Shiawassee County residents can stay healthy by following these steps to avoid mosquito bites, especially prior to outdoor activities:
• Apply insect repellants that contain the active ingredient DEET, or other U.S. Environmental Protection Agency-registered product to exposed skin or clothing, and always follow the manufacturer’s directions for use.
• Children under 2 months old should not use repellant but rather be covered in clothing that covers arms, legs; strollers and baby carriers should be covered with mosquito netting.
• Wear long-sleeved shirts and long pants when outdoors. Also apply insect repellant to clothing to help prevent bites.
• Maintain window and door screening to help keep mosquitos outside.
• Empty water from mosquito breeding sites around the home such as buckets, unused kiddie pools, old tires, or similar sites where mosquitos may lay eggs.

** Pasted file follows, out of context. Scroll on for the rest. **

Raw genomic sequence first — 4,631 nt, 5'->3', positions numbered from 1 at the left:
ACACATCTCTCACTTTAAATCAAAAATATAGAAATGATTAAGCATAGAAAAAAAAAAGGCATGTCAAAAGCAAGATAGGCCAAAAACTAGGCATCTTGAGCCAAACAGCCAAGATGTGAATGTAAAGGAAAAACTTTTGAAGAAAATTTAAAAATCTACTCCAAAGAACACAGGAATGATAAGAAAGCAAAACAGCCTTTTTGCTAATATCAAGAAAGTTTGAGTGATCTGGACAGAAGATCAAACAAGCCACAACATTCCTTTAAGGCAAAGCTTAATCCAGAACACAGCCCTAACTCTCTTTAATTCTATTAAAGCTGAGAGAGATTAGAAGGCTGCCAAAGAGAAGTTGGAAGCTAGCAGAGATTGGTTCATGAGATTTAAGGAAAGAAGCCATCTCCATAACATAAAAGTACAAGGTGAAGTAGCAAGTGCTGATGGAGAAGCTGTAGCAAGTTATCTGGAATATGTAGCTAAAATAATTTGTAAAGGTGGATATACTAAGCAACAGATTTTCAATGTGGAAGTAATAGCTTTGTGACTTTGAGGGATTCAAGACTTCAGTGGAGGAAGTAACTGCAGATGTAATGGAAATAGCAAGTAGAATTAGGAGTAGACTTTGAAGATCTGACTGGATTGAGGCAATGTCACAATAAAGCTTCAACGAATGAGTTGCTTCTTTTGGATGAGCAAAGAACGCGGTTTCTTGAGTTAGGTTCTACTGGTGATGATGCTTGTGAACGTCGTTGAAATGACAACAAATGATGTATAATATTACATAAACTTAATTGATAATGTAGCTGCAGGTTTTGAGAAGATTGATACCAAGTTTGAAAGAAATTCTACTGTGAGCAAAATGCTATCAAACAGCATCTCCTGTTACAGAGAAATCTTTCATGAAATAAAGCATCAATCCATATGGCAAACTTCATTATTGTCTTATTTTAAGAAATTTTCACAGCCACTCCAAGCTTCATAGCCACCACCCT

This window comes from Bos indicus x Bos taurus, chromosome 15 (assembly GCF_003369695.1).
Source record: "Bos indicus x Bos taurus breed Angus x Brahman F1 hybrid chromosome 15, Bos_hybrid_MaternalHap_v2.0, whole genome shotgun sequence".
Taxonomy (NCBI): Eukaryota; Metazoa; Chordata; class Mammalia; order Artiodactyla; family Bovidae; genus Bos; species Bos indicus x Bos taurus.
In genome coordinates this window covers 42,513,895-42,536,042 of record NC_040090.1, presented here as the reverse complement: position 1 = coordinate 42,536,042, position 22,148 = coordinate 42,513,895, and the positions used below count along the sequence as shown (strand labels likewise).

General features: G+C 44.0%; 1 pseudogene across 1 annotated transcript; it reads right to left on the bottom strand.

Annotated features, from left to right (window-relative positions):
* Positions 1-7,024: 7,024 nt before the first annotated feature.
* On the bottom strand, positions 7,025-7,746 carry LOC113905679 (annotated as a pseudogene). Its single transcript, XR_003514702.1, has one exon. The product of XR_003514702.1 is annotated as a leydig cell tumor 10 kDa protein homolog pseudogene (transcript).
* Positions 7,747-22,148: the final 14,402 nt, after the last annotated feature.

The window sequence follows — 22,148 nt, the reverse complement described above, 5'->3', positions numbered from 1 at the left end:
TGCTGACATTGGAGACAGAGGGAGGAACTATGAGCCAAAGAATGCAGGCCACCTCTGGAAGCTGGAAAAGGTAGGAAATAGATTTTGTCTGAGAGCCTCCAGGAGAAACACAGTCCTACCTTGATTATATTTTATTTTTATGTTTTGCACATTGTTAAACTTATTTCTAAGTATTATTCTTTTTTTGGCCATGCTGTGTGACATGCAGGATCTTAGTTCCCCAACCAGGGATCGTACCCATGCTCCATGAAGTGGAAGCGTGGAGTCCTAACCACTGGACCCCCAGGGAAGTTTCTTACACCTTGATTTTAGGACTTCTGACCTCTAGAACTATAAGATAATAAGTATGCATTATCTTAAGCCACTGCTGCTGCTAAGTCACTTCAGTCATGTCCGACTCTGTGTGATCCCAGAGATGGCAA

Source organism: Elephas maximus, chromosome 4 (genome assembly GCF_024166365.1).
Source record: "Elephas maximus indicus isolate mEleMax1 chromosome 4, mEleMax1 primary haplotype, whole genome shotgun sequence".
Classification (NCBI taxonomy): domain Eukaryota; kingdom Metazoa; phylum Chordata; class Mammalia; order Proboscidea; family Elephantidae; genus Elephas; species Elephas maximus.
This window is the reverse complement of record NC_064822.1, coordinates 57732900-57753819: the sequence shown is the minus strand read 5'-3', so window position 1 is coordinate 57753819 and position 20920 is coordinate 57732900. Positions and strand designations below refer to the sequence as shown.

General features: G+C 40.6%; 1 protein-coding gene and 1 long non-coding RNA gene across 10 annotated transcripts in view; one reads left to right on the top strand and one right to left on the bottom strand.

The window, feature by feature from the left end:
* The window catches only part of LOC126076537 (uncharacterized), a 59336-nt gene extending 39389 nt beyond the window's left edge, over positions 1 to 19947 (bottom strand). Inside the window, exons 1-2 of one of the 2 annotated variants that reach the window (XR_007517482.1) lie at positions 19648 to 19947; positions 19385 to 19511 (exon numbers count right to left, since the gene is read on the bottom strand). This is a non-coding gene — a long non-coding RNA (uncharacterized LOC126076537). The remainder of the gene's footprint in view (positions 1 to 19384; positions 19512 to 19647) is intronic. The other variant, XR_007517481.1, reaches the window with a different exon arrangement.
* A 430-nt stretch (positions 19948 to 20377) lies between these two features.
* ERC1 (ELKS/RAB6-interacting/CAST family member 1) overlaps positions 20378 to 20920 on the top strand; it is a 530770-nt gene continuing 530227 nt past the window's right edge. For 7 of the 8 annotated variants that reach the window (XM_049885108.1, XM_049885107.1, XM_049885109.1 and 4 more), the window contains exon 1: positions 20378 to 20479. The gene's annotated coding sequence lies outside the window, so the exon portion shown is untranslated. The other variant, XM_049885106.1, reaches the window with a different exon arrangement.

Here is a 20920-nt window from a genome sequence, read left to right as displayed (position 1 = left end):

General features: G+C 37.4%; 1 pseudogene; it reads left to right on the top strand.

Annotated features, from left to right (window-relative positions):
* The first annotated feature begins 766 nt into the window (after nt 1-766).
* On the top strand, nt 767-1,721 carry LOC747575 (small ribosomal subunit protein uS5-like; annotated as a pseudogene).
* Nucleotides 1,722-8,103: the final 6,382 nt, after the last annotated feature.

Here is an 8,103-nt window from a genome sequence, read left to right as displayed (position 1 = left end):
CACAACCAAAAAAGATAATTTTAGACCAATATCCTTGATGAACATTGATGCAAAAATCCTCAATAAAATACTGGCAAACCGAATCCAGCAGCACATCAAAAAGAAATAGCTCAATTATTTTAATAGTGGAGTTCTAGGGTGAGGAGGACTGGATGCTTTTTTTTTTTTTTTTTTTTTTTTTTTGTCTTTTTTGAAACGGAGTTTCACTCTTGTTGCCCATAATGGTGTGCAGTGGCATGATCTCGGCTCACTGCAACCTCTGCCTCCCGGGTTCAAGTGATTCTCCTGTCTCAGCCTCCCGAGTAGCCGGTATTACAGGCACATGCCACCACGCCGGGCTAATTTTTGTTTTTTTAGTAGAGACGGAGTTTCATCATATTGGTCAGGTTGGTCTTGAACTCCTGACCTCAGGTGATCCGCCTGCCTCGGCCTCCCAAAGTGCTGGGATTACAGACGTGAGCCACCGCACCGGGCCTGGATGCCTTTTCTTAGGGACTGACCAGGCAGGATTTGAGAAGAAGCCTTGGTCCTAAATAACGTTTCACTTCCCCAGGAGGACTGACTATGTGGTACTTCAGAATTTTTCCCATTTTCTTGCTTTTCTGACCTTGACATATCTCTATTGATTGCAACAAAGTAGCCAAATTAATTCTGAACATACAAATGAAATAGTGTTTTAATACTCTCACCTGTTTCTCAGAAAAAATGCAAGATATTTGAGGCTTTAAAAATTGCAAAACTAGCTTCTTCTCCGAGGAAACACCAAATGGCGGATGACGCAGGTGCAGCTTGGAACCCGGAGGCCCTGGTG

• Use nets and/or fans over outside eating areas.
People can be infected with EEE, California Group encephalitis viruses, and West Nile virus (WNV) from the bite of a mosquito carrying the viruses. Infections can occur even when the mosquito bite numbers are low. The diseases can affect anyone, however persons younger than 15 and over the age of 50 are at greatest risk of severe illness following infection.
Signs of EEE and WNV include the sudden onset of fever, chills, body and join aches. Symptoms of California encephalitis virus include fever, headache, nausea, vomiting, fatigue, and lethargy. The diseases can develop into severe encephalitis, resulting in headaches, disorientation, tremors, seizures and paralysis.
Permanent brain damage, coma and death may also occur in some cases. Anyone experiencing these symptoms should visit a health care provider or emergency room. There is an EEE vaccine available for horses, but not for people.
Further information about mosquito-borne disease is available here or on the Shiawassee County Health Department website.